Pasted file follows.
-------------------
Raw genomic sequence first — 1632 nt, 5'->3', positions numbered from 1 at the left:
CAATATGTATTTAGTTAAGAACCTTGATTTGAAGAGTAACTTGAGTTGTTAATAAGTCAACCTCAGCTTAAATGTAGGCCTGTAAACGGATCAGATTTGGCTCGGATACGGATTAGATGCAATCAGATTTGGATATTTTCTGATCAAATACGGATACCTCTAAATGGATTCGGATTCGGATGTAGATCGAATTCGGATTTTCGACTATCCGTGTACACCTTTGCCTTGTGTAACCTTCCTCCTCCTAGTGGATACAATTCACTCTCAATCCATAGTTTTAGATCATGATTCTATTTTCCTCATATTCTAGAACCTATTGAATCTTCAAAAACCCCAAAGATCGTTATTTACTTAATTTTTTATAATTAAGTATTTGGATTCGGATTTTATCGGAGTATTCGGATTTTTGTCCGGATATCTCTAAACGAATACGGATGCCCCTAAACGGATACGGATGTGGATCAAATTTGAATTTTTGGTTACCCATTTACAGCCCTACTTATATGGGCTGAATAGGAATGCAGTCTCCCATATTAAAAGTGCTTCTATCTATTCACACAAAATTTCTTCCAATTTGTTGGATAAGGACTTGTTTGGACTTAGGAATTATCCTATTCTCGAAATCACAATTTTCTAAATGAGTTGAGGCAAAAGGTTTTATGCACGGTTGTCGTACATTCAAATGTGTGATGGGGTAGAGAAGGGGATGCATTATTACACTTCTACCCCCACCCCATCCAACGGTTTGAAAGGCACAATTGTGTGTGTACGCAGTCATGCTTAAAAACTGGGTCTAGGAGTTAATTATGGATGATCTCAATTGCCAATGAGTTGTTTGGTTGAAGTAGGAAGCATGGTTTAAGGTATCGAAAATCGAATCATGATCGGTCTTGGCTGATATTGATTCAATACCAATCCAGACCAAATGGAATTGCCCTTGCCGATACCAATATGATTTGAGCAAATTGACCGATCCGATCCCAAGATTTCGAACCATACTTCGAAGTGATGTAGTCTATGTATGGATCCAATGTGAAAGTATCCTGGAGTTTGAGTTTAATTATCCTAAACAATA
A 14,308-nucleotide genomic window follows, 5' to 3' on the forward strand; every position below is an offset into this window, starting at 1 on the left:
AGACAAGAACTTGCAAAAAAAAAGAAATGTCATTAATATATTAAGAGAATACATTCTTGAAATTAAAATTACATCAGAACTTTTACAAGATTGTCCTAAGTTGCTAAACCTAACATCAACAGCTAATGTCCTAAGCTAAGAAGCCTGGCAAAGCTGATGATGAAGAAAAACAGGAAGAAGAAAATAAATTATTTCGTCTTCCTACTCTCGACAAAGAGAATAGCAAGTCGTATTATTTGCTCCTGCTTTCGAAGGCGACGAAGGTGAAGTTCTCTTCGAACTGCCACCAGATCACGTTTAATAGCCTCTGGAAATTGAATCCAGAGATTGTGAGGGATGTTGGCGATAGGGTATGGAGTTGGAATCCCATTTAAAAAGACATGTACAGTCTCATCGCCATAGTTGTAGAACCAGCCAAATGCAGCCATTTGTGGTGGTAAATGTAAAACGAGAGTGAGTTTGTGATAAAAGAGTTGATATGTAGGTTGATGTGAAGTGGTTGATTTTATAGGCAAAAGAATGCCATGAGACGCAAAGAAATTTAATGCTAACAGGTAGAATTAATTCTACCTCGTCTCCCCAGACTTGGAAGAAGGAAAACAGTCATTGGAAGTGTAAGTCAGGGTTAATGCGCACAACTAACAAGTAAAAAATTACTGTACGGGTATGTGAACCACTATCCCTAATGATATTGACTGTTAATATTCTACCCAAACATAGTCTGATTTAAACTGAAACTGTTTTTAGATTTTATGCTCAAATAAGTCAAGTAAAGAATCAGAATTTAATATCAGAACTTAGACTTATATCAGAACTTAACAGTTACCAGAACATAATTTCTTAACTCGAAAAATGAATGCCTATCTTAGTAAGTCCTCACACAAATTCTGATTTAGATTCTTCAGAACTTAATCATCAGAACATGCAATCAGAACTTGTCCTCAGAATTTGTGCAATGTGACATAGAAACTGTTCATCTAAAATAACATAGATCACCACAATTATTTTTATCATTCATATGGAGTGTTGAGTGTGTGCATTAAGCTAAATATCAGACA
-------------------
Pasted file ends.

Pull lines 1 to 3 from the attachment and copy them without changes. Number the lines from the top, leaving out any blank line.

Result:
Raw genomic sequence first — 1632 nt, 5'->3', positions numbered from 1 at the left:
CAATATGTATTTAGTTAAGAACCTTGATTTGAAGAGTAACTTGAGTTGTTAATAAGTCAACCTCAGCTTAAATGTAGGCCTGTAAACGGATCAGATTTGGCTCGGATACGGATTAGATGCAATCAGATTTGGATATTTTCTGATCAAATACGGATACCTCTAAATGGATTCGGATTCGGATGTAGATCGAATTCGGATTTTCGACTATCCGTGTACACCTTTGCCTTGTGTAACCTTCCTCCTCCTAGTGGATACAATTCACTCTCAATCCATAGTTTTAGATCATGATTCTATTTTCCTCATATTCTAGAACCTATTGAATCTTCAAAAACCCCAAAGATCGTTATTTACTTAATTTTTTATAATTAAGTATTTGGATTCGGATTTTATCGGAGTATTCGGATTTTTGTCCGGATATCTCTAAACGAATACGGATGCCCCTAAACGGATACGGATGTGGATCAAATTTGAATTTTTGGTTACCCATTTACAGCCCTACTTATATGGGCTGAATAGGAATGCAGTCTCCCATATTAAAAGTGCTTCTATCTATTCACACAAAATTTCTTCCAATTTGTTGGATAAGGACTTGTTTGGACTTAGGAATTATCCTATTCTCGAAATCACAATTTTCTAAATGAGTTGAGGCAAAAGGTTTTATGCACGGTTGTCGTACATTCAAATGTGTGATGGGGTAGAGAAGGGGATGCATTATTACACTTCTACCCCCACCCCATCCAACGGTTTGAAAGGCACAATTGTGTGTGTACGCAGTCATGCTTAAAAACTGGGTCTAGGAGTTAATTATGGATGATCTCAATTGCCAATGAGTTGTTTGGTTGAAGTAGGAAGCATGGTTTAAGGTATCGAAAATCGAATCATGATCGGTCTTGGCTGATATTGATTCAATACCAATCCAGACCAAATGGAATTGCCCTTGCCGATACCAATATGATTTGAGCAAATTGACCGATCCGATCCCAAGATTTCGAACCATACTTCGAAGTGATGTAGTCTATGTATGGATCCAATGTGAAAGTATCCTGGAGTTTGAGTTTAATTATCCTAAACAATA
A 14,308-nucleotide genomic window follows, 5' to 3' on the forward strand; every position below is an offset into this window, starting at 1 on the left: